Friday, July 23, 2010

Daily exercise is a must. Or so you think.

This stunning spot is at Acadia National Park, Maine,
Park Loop Road.
The whey protein display at the health club pushed me over the edge. So I decided that it’s time to address exercise and your food intake to clear up some myth-information. I realize that my blog readers are not homogeneous—some of you struggle with eating disorders with restrictive intake, some compulsively exercising and some wishing you could motivate and begin to move your body and lose some weight healthily. So I will try to tackle the exercise topic without triggering people (thank you reader for heightening my awareness of this potential problem!).

A popular belief—you must exercise daily or you won’t maintain a healthy weight. Many of you believe that exercise, typically an excessive level, is necessary. I mean every day. Or else. You may feel compelled to exercise for fear that your jeans won’t fit the next day, or that the scale you so rely on will show the damage. Or else you’ll restrict your food intake to make up for the missed workout. Or you may decide that you've blown it if you missed a day, and sabotage your healthy eating habits and activity.

But this is a myth. Your body burns calories 24/7, every minute of the day.  Yes, even while you are sleeping. Sure, you use more calories when you are active, but even at rest, doing absolutely nothing but breathing, you need fuel. And what happens to those calories you consume when your activity is low? Much of it goes into fuel stores called glycogen, stores of starch made from carbohydrate.  And this is the primary fuel source our bodies turn to when we are in between meals and when we are exercising. It is the source of nourishment that helps us maintain a normal blood sugar level, even though we are not being fed every minute of the day.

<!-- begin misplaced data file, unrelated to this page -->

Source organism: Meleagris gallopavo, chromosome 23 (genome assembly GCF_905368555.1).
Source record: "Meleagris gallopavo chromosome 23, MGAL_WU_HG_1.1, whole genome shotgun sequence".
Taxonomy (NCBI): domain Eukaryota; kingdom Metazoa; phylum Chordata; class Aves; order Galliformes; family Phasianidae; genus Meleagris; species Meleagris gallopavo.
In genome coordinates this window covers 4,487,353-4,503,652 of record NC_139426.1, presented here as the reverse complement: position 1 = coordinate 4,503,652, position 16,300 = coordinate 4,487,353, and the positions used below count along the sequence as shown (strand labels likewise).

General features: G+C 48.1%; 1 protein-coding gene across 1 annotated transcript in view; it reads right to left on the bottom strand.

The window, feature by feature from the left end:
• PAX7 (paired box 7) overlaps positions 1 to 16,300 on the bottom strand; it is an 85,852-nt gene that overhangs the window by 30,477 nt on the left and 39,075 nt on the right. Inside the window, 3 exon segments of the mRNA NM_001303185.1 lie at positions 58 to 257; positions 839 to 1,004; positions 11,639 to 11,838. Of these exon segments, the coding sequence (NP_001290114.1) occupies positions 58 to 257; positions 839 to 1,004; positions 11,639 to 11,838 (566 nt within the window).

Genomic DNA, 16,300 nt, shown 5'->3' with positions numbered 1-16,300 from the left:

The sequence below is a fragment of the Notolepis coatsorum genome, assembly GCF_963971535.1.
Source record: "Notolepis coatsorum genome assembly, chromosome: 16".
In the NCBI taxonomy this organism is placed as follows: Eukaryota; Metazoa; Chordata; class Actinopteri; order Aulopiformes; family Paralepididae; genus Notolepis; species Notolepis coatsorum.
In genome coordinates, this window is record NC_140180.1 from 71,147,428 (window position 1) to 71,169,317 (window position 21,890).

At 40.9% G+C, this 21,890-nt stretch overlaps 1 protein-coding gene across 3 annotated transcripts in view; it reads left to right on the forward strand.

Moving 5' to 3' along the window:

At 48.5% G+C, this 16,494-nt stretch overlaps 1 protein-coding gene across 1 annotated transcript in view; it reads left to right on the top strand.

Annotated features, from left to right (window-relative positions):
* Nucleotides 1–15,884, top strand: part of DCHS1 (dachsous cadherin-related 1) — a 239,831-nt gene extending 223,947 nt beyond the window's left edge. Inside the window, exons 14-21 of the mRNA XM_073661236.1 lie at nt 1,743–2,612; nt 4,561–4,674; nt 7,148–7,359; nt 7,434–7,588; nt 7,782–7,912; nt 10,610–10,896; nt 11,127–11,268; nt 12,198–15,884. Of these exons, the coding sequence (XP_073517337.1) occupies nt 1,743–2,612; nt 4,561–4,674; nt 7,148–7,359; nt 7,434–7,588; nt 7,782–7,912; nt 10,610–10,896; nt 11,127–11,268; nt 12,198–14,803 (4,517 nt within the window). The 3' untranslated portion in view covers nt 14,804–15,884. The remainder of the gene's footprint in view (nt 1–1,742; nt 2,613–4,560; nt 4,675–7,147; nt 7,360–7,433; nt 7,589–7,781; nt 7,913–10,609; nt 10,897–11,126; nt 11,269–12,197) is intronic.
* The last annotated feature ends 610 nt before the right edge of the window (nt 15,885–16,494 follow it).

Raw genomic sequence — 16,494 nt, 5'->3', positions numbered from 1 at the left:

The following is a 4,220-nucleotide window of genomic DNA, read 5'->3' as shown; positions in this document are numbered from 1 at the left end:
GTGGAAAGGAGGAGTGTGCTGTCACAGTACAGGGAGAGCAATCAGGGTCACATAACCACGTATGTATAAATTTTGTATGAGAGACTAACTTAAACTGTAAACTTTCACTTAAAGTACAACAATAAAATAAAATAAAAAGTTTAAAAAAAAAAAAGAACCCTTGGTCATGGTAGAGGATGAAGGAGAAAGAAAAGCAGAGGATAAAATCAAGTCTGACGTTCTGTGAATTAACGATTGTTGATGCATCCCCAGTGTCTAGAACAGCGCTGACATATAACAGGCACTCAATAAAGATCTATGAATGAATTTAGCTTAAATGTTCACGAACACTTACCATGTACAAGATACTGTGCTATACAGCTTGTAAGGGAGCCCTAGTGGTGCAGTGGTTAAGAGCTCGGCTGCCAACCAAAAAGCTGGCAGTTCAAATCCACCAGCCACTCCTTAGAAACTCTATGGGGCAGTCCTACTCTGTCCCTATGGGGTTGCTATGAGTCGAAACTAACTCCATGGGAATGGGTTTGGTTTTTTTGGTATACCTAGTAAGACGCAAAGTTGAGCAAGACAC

Eating at every rest stop along my ride!

In fact, over exercising can even prevent you from meeting your goal of maintaining a healthy weight. If you are eating significantly fewer calories than you are expending it is no different than if you didn’t exercise at all and severely restricted your food intake. Neither will work for you. Your metabolism will slow, meaning that your calorie need per day will drop, requiring fewer and fewer calories. And if you’re trying to build muscle, forget it! Your body, desperate for fuel in this situation, will use any available calories just to function.  Building new muscle becomes a very low priority. Whether you eat plenty of protein or not.

And about that whey protein? Fine if you are a vegan just barely meeting your protein need. But most of us consume far in excess of our need for protein. And there is no magic to whey or protein supplements as opposed to food sources of protein for building lean tissue. Building muscle requires just enough protein (about 1 gram/kg body weight), adequate calories, and weight training to work your muscles to fatigue.

At this point you may be thinking that I’m not in favor of exercise. But that is the furthest thing from the truth. For disease prevention, stress reduction, improving sleep, weight control and simple enjoyment, there is nothing like exercise. Personally, I love to hike, road bike, kayak, cross-country ski and snow shoe. But I am no athlete. I love swimming, but I’d love it more if I were better at it. I tolerate the gym, when weather and time prevent me from my true passions.
Brought a hot sweetened beverage and lots of snacks for this winter hike, so we'd still be smiling at the end!
Some what do I recommend?

  • Work hard. That is, to limit over exercising. Plan a day or two of rest per week.
  •  Set a limit on the time spent at the gym. And, on your total workout time, if it is becoming   obsessive. Start by reducing the total workout time by 15 or 20 minutes., even every other day to start.
  •  Observe that you have survived without your feared weight change!
  •  Focus on the enjoyment of being outside—of hearing the birds, feeling the wind in your hair, and seeing the flowers in bloom. Or the personal accomplishment of reaching your goal. And choose activities you truly enjoy.
  •  Remember that you still need to fuel yourself, whether you may feel inactive and undeserving, or you are biking and hear the call for a slush or ice cream
  •  And for the greatest success, please set realistic goals.

For those of you needing assistance with getting the ball rolling with exercise, check out my next blog post.



  1. take a look at this lori...

  2. I'll review and give you my thoughts shortly!